Dodge Journey CRD SXT
We hit British roads in new seven-seater MPV.
The Journey is competitively priced and offers space in abundance. However, while the diesel engine is acceptably refined, it’s not particularly frugal. Plus, although it’s distinctive, the styling makes the car appear large and unwieldy. Couple this to the fact that the ride and seats conspire to make things very uncomfortable for passengers, and the odds are stacked against the Dodge.
Blending SUV and MPV always seemed an odd decision by Dodge. And that appears to be borne out by its new seven-seat Journey – the styling is very much an acquired taste.
There’s a prominent chromed grille, while the blocky headlights and unusual mix of people carrier and off-roader shapes do the Dodge no favours. At the back, the tailgate is bland compared to the likes of Vauxhall’s Zafira.
Luckily, the interior is much better and proves very family friendly. Features include triple-zone air-con, so the temperature of each of the three rows of seats can be adjusted independently.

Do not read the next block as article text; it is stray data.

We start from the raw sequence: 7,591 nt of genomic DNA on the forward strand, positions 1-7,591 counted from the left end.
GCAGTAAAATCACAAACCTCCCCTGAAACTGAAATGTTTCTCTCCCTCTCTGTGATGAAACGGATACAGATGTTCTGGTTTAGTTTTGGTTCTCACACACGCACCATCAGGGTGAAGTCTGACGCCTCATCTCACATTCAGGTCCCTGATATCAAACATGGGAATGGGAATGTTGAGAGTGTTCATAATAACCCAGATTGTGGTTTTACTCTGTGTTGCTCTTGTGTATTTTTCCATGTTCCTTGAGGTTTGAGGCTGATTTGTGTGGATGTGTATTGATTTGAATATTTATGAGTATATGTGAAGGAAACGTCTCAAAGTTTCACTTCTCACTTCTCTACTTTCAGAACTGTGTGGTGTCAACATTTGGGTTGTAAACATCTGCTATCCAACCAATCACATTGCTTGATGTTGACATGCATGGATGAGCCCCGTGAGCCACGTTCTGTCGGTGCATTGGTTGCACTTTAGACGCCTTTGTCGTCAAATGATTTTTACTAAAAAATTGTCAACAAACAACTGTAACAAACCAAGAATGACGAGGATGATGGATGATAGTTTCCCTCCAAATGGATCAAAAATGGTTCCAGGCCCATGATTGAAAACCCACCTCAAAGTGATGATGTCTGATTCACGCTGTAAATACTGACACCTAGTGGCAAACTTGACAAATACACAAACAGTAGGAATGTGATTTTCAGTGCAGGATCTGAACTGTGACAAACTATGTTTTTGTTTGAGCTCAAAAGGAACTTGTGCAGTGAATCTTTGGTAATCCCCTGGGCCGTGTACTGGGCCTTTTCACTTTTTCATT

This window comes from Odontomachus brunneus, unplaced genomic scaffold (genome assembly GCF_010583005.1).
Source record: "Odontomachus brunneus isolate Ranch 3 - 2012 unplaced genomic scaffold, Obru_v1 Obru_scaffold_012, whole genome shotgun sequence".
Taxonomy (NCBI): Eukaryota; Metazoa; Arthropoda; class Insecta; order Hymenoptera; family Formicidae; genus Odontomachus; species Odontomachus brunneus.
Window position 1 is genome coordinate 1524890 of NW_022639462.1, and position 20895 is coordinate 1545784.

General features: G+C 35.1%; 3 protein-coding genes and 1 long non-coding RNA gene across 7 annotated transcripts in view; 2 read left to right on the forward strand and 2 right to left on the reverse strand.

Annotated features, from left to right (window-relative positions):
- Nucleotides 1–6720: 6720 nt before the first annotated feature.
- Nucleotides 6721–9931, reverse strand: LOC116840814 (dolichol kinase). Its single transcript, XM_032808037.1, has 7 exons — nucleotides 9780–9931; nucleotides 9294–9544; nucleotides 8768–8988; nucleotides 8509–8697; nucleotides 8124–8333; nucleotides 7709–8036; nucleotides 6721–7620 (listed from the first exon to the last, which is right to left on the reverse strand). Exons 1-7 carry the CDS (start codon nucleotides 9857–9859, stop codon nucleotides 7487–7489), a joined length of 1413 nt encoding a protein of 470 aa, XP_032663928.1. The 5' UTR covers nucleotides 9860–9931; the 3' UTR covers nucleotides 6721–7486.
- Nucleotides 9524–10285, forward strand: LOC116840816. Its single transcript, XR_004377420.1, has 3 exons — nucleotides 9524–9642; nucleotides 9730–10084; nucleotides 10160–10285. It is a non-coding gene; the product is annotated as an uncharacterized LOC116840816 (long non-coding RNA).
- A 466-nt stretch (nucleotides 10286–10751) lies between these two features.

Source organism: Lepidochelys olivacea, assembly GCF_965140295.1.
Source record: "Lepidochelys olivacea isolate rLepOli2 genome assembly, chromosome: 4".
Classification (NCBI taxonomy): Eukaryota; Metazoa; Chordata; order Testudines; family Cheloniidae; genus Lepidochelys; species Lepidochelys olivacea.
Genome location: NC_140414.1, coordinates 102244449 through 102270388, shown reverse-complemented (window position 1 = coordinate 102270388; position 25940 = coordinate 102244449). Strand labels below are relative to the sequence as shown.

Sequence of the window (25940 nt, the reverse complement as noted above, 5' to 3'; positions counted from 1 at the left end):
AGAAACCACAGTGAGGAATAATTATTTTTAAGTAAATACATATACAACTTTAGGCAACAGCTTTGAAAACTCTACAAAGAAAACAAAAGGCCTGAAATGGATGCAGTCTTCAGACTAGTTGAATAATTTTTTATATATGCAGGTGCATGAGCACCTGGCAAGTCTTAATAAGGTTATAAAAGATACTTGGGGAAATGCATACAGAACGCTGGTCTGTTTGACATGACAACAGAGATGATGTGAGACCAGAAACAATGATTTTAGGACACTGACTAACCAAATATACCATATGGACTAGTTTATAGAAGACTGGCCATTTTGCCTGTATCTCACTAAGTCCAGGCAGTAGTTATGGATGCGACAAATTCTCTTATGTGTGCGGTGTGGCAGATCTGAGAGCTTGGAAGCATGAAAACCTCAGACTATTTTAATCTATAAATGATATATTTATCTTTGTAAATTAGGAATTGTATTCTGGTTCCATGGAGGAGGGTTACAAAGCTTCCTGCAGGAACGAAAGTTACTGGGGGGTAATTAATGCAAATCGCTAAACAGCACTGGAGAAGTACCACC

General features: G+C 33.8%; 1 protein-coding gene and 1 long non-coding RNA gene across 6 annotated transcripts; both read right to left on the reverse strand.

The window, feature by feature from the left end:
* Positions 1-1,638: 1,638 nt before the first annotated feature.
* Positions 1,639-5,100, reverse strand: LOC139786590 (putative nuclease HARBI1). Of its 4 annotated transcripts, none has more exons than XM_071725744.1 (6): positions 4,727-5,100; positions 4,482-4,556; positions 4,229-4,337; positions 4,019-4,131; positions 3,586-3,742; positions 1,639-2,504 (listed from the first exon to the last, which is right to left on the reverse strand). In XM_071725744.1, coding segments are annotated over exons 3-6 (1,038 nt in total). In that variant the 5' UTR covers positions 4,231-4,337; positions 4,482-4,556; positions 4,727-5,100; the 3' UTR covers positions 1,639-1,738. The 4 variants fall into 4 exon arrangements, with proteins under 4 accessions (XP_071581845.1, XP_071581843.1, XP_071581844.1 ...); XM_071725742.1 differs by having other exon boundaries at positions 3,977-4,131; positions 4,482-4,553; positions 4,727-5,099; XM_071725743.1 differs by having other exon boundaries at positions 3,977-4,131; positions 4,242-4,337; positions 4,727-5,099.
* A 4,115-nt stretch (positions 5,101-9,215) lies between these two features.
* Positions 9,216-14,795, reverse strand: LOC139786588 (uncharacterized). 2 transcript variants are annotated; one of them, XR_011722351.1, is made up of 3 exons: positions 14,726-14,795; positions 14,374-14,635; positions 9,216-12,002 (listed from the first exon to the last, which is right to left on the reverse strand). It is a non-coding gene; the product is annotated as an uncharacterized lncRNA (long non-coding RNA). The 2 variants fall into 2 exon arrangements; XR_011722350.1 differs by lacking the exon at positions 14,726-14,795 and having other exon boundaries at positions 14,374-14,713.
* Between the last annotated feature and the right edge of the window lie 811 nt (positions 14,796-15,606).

There is under-floor stowage, as well as cubbies beneath the seats, while top-spec Journeys get a roof-mounted, drop-down monitor for playing DVDs. Both the middle and rear row of chairs can be folded flat to create a large luggage area.
The middle seats fold upwards and forwards at the pull of a lever to allow easy access to the surprisingly spacious pair of back seats.Dodge expects the diesel to be the biggest seller. This features a VW-sourced 138bhp 2.0-litre engine, coupled to a six-speed manual box. It’s easy to drive, with slick changes and the unit providing plenty of torque.
But the suspension is very stiff, and when coupled with the high-profile tyres, the ride is too bouncy, and could make passengers feel nauseous.
This problem is exacerbated by the seats, which are flat and offer minimal side support around roundabouts. So while the new Journey certainly stands out, it’s let down by its ride and seats – combining an SUV and a MPV appears to be a niche too far on this occasion.